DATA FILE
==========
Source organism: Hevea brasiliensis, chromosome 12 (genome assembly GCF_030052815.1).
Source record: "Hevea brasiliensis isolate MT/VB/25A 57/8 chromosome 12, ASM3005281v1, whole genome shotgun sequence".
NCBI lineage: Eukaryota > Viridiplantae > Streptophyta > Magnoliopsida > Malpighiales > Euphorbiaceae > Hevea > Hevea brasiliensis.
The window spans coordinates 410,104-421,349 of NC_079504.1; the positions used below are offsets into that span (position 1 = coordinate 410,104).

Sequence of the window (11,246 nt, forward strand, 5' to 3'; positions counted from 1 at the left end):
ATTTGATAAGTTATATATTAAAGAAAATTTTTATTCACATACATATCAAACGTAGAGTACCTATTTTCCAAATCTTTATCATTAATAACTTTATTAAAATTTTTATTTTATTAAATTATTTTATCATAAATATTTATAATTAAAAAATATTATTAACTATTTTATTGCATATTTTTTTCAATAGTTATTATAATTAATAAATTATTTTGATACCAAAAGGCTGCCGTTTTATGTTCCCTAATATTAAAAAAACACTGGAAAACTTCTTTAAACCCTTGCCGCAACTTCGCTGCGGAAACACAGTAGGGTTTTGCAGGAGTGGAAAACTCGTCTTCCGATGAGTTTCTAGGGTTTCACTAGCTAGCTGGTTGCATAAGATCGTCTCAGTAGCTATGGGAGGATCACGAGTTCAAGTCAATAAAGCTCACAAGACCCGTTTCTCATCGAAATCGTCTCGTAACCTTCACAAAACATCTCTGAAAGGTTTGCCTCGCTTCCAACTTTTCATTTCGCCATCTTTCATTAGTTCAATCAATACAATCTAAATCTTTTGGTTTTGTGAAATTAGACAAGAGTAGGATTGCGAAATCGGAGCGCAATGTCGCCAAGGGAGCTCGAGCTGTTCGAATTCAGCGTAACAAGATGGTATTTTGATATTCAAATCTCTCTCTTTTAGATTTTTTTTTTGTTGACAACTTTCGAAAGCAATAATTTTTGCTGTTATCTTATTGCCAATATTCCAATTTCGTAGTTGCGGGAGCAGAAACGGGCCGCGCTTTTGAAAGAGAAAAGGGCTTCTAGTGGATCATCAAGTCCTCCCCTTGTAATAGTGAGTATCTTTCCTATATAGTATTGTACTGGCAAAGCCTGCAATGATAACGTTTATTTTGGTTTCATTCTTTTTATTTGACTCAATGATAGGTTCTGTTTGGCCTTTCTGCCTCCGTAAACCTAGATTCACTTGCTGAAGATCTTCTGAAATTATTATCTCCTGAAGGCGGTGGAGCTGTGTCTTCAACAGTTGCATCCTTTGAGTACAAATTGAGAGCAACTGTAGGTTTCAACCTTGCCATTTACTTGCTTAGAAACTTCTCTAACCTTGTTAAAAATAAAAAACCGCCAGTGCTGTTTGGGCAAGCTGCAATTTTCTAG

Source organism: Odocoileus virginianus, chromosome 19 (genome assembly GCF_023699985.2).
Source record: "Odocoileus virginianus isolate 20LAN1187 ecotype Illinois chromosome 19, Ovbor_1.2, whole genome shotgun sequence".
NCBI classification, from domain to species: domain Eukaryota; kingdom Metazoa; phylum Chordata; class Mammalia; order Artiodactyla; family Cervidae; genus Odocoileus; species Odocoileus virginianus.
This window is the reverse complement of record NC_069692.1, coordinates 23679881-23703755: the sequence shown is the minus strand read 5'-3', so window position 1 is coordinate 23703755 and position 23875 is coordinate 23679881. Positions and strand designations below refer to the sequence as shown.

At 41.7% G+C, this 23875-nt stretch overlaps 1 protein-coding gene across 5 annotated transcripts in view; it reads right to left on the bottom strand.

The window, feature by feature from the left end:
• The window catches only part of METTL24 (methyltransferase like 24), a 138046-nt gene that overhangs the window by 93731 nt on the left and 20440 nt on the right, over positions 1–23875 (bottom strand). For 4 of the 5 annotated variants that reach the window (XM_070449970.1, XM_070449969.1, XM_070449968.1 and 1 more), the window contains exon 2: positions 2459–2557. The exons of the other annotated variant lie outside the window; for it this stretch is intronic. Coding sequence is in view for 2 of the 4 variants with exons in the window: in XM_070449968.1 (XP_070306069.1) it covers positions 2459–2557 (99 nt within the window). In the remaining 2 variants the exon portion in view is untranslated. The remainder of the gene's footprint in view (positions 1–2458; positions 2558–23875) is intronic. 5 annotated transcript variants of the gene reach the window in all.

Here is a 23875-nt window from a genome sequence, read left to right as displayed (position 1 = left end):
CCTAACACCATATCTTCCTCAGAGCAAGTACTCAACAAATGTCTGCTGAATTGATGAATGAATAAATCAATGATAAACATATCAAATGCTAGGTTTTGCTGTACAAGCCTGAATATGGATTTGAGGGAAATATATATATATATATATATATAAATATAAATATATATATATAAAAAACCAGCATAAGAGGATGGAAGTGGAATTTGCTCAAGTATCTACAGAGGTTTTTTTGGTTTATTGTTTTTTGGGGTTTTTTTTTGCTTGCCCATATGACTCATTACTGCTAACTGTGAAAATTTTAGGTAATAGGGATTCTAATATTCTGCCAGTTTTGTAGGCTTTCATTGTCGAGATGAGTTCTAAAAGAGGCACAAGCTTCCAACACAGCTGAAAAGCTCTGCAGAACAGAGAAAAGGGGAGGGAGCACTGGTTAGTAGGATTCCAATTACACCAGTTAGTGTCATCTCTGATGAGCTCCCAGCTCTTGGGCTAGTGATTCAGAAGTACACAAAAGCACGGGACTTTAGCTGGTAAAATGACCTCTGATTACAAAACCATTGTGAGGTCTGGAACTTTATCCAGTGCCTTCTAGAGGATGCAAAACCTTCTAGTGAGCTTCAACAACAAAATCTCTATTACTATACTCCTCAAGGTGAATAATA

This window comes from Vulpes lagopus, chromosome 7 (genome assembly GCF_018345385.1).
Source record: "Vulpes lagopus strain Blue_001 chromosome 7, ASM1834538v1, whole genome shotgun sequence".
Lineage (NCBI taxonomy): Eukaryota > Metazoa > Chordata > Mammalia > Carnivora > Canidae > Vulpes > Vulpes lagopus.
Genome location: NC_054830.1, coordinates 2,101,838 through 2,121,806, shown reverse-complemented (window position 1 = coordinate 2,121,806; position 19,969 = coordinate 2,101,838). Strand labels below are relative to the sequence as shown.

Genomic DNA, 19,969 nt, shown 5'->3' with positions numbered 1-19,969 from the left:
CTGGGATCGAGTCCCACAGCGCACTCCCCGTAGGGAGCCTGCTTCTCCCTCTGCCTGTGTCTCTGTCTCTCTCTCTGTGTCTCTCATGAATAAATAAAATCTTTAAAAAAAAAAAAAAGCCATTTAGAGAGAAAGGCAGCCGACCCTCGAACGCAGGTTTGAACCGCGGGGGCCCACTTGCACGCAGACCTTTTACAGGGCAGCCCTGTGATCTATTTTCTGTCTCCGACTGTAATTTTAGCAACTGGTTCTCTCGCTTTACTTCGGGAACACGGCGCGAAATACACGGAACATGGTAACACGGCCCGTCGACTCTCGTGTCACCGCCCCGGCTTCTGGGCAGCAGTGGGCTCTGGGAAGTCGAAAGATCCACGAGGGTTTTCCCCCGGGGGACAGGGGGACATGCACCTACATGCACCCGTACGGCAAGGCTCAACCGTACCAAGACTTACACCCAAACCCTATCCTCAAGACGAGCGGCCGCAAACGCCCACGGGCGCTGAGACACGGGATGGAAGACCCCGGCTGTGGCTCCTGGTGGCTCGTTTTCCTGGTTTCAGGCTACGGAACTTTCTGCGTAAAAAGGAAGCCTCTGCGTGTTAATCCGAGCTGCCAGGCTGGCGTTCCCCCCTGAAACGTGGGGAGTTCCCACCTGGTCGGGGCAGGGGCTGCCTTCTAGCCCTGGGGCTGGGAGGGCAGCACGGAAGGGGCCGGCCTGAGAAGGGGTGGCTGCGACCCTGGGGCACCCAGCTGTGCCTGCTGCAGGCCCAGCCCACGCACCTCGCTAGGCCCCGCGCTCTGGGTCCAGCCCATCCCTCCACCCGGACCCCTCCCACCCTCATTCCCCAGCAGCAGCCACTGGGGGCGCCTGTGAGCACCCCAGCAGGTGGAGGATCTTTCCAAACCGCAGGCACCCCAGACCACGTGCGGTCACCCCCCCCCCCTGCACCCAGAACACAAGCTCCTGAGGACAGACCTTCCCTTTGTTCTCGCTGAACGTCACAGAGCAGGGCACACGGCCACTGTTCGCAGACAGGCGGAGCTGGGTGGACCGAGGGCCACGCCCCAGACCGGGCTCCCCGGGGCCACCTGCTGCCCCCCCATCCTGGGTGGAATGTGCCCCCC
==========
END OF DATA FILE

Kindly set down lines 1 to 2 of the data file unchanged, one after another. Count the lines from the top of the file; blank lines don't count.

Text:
Source organism: Hevea brasiliensis, chromosome 12 (genome assembly GCF_030052815.1).
Source record: "Hevea brasiliensis isolate MT/VB/25A 57/8 chromosome 12, ASM3005281v1, whole genome shotgun sequence".